Most Key Individuals and sole proprietors (Key Individuals) are unaware of the huge responsibility resting on their shoulders, especially in terms of their duty of management and oversight. These responsibilities are increasing with the new principle-based approach to regulation.
While the FSP is responsible for establishing and maintaining procedures to be followed to comply with the FAIS Act, Key Individuals are required to manage and oversee the FSP’s activities with due care, skill and diligence. The activity of ‘managing’ means to have executive control or authority, while ‘overseeing’ is the function of supervising a person/s and their work in an official capacity.
In a case heard by the Appeal Board in November 2016, WD Jonker vs The Registrar of Financial Services, the Appeal Board stated: “A Key Individual … plays a critical oversight role which must be performed with utmost bona fide.”
Even as one of a Key Individual’s main responsibilities, monitoring seems to be one of the most commonly neglected duties.
As Key Individuals are responsible for the rendering of financial services by those who are authorised to act as representatives for the FSP, they required to monitor the activities of supervisors, representatives and representatives under supervision.
This starts with the appointment of representatives. Be aware of the date of first appointment, qualifications, regulatory exams and, more recently, class of business, product specific training and CPD requirements, which need to be monitored and confirmed before appointing new representatives. Never assume a representative previously employed by another FSP complies with the relevant requirements without confirming it for yourself.
Furthermore, Masthead has found that the documented evidence of monitoring representatives is often insufficient to pass regulatory scrutiny. If a Key Individual is called upon to show operational ability, adequate record keeping will be necessary to substantiate the processes which have been followed.
In addition to the monitoring records that Key Individuals must keep for representatives under supervision, these representatives need to show a record of the following in client files:
- Contact stage disclosures.
- Client authority / broker’s note on file.
- The process followed in terms of the FICA risk management compliance programme (RMCP) with special reference to a client’s due diligence.
- Policy schedule.
- Process of seeking information from client / completed fact finding document.
- Completed risk profile.
- Financial needs analysis conducted.
- Comparative quotes / schedule of quotes.
- Client warned where limited advice is given.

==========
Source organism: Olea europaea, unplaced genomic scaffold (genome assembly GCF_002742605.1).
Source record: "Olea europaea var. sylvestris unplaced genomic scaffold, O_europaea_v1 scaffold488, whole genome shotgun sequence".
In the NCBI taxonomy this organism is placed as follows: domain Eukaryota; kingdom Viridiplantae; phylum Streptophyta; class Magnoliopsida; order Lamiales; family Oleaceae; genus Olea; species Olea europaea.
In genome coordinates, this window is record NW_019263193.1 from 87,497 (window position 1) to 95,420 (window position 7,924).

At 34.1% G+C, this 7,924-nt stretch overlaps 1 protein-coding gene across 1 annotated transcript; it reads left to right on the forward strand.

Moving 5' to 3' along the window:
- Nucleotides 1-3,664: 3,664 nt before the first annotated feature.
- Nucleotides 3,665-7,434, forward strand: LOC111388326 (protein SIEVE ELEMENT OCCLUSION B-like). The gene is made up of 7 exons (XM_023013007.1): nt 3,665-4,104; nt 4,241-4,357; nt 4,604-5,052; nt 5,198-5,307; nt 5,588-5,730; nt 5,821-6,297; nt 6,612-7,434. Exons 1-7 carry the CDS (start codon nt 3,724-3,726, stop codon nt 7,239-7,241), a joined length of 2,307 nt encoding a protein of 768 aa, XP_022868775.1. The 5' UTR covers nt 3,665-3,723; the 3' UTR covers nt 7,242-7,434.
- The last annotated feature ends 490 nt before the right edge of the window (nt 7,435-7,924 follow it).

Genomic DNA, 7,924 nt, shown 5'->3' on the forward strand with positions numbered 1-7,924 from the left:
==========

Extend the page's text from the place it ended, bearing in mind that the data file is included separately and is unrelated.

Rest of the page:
- Record of advice / completed client advice record.
- Client fully advised of consequences of replacements.
- Information, documents and advice records properly stored and retrievable.
Other areas that require oversight include advice given, intermediary services rendered and fair treatment of clients. The latter ongoing requirement could include a review of the advice process followed and recorded, joint visits with clients, a review of client feedback, and assessment of the new business register to understand the type of business being written, level of replacements and size of transactions. Key Individuals must be satisfied that the advice being given under the FSP’s licence is appropriate and suitable to meet clients’ circumstances.
Oversight of representatives’ training, knowledge and skill is also often neglected. It is important to have measures in place so Key Individuals can identify any gaps in product or other knowledge that representatives may have. Where the Key Individual is also the representative, this includes assessing oneself to make sure you ‘know what you don’t know’.
If an FSP has more than one Key Individual to monitor activities, monitoring needs to take place between these Key Individuals, as the accountability function of Key Individuals cannot be delegated.
If you are looking to take on the responsibility of a Key Individual, ensure your FSP has a clear process that deals with monitoring. You should completely understand what is meant by management and oversight, and have immaculate knowledge of the obligations and duties which will require commitment and time.
You should also have the operational ability to comply with the requirements. This may differ depending on the type of FSP. Often, large FSPs with many branch offices and representatives only have one Key Individual. Practical solutions in this instance may include appointing additional Key Individuals or using technology and efficient processes to ensure monitoring is done.
For further guidance, consider consulting your compliance officer or practice management consultant.
Masthead hosts the Key Individual Responsibilities Seminar – Understanding Your Role and Obligations seminar to help you know what is required of a Key Individual when managing and overseeing the FSP. To learn more about this seminar, click here